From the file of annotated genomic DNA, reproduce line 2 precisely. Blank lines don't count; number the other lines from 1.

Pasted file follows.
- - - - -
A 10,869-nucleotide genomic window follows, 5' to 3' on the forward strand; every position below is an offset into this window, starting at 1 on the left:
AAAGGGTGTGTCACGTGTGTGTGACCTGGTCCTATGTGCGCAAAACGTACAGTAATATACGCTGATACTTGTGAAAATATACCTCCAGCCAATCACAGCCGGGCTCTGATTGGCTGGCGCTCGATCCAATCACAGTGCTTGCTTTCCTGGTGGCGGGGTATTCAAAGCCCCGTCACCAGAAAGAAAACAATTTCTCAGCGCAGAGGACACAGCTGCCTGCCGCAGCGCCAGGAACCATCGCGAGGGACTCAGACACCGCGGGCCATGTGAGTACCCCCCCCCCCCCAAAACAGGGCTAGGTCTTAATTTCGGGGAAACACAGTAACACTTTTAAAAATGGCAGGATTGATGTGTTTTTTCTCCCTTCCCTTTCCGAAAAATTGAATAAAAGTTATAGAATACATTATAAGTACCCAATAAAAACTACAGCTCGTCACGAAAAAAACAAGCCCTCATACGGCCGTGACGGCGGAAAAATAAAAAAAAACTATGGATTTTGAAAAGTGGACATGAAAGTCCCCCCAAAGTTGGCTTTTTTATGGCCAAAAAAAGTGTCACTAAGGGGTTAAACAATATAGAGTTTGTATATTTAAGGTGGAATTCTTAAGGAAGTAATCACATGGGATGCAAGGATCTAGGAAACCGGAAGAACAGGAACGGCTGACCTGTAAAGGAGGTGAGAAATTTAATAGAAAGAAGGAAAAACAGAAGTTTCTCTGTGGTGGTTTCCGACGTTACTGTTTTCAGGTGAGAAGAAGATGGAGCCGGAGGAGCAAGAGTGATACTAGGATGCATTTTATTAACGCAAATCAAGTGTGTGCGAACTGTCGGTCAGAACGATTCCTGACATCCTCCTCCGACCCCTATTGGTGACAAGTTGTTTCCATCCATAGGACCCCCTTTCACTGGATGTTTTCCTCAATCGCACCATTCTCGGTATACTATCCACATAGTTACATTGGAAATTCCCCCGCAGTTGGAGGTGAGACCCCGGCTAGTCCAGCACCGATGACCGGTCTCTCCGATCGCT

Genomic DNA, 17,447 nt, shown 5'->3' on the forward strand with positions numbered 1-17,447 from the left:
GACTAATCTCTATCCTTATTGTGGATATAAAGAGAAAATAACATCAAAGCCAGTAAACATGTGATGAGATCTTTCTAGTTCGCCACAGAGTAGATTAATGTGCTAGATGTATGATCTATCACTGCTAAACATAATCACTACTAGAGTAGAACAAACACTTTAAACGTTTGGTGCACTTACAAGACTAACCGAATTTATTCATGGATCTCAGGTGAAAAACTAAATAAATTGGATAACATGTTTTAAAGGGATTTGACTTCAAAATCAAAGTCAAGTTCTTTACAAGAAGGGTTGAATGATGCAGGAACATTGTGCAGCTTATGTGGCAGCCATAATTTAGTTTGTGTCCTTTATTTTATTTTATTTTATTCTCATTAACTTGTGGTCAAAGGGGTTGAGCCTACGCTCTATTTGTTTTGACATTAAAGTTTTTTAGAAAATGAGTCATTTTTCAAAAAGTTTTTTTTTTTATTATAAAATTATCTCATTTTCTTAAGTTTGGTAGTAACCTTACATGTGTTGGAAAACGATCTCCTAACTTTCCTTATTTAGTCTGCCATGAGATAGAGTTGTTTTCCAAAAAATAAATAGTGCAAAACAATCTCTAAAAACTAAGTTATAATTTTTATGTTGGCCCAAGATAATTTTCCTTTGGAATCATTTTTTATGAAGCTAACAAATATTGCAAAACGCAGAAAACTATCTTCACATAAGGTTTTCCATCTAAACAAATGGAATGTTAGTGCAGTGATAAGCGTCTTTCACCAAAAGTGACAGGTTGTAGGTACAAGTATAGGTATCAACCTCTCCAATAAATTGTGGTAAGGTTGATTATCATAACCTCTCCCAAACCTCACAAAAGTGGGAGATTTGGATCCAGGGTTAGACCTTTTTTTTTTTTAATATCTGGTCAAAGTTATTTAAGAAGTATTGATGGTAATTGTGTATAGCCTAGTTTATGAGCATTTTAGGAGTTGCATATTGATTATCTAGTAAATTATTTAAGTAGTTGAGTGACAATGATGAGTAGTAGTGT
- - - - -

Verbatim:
AAAGGGTGTGTCACGTGTGTGTGACCTGGTCCTATGTGCGCAAAACGTACAGTAATATACGCTGATACTTGTGAAAATATACCTCCAGCCAATCACAGCCGGGCTCTGATTGGCTGGCGCTCGATCCAATCACAGTGCTTGCTTTCCTGGTGGCGGGGTATTCAAAGCCCCGTCACCAGAAAGAAAACAATTTCTCAGCGCAGAGGACACAGCTGCCTGCCGCAGCGCCAGGAACCATCGCGAGGGACTCAGACACCGCGGGCCATGTGAGTACCCCCCCCCCCCCAAAACAGGGCTAGGTCTTAATTTCGGGGAAACACAGTAACACTTTTAAAAATGGCAGGATTGATGTGTTTTTTCTCCCTTCCCTTTCCGAAAAATTGAATAAAAGTTATAGAATACATTATAAGTACCCAATAAAAACTACAGCTCGTCACGAAAAAAACAAGCCCTCATACGGCCGTGACGGCGGAAAAATAAAAAAAAACTATGGATTTTGAAAAGTGGACATGAAAGTCCCCCCAAAGTTGGCTTTTTTATGGCCAAAAAAAGTGTCACTAAGGGGTTAAACAATATAGAGTTTGTATATTTAAGGTGGAATTCTTAAGGAAGTAATCACATGGGATGCAAGGATCTAGGAAACCGGAAGAACAGGAACGGCTGACCTGTAAAGGAGGTGAGAAATTTAATAGAAAGAAGGAAAAACAGAAGTTTCTCTGTGGTGGTTTCCGACGTTACTGTTTTCAGGTGAGAAGAAGATGGAGCCGGAGGAGCAAGAGTGATACTAGGATGCATTTTATTAACGCAAATCAAGTGTGTGCGAACTGTCGGTCAGAACGATTCCTGACATCCTCCTCCGACCCCTATTGGTGACAAGTTGTTTCCATCCATAGGACCCCCTTTCACTGGATGTTTTCCTCAATCGCACCATTCTCGGTATACTATCCACATAGTTACATTGGAAATTCCCCCGCAGTTGGAGGTGAGACCCCGGCTAGTCCAGCACCGATGACCGGTCTCTCCGATCGCT